Members of the London Assembly have accused the police of ‘major failings’ in their investigation of electoral fraud in Tower Hamlets.
A report from the assembly’s police and crime committee has called for an inquiry into the Met’s probe of the borough’s 2014 mayoral contest.
Committee chairman, Steve O’Connell, said he was ‘shocked to uncover major failings’ by the Met in its investigation.
The report said ‘more could have been done’ to investigate the allegations of fraud and malpractice before and during the election.
It also found the investigations that did take place were not ‘undertaken to the highest possible standards’.
The committee found important evidence was missed by the Met, including a bundle of 27 files sent to the director of public prosecution that was ‘not reviewed’ by police.
It claimed the Met could have ‘generated sufficient evidence’ to seek a criminal prosecution had they carried out a more thorough investigation.
Mr O’Connell said: ‘This is not what we expect from a supposedly world-leading police force.
‘We urge the deputy mayor to use her powers to press for HMIC [Her Majesty's Inspectorate of Constabulary] to take the matter further, with the aim that eventually we can assure Londoners - and particularly residents in Tower Hamlets - that justice has been done.’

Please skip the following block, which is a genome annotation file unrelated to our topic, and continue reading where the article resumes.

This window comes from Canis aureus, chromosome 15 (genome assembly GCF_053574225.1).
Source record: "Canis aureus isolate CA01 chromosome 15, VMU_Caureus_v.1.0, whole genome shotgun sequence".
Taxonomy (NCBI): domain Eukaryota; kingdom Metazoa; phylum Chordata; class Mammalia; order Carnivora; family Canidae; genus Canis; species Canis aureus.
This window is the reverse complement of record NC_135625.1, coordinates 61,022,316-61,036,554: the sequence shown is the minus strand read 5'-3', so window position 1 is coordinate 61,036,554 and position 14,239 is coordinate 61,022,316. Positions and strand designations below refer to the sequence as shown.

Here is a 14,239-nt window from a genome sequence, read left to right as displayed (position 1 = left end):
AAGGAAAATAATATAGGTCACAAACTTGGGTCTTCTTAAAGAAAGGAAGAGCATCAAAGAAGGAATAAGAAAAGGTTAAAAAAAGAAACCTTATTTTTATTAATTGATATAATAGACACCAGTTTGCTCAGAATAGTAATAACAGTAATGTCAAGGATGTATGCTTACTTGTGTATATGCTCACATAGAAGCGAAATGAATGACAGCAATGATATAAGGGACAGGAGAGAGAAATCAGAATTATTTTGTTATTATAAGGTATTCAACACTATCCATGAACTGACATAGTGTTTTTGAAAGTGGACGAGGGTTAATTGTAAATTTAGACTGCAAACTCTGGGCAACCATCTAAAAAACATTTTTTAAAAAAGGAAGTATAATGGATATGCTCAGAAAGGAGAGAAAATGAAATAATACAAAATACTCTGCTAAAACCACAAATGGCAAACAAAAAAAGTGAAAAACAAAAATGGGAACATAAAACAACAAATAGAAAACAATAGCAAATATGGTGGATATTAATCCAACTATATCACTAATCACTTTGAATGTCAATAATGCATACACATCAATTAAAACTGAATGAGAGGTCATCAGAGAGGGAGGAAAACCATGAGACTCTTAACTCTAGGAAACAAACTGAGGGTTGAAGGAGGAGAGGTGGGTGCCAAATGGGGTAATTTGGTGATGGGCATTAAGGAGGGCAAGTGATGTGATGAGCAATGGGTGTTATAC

Tower Hamlets mayor John Biggs, who was elected in 2015 after Lutfur Rahman was found to have breached election rules, said: ‘Despite a High Court judge finding Lutfur Rahman and his colleagues guilty on multiple counts of corruption and electoral fraud, there is deep frustration that the process stopped without criminal charges.
‘On the basis of the evidence in the election court there were many leads to follow.
‘Many people in Tower Hamlets are understandably mystified why those who tried so hard to steal the 2014 election have yet to be fully held to account.
‘Thankfully electoral fraud is rare but where it does happen we need confidence that the police have the skills and motivation to thoroughly investigate and bring those responsible to justice.’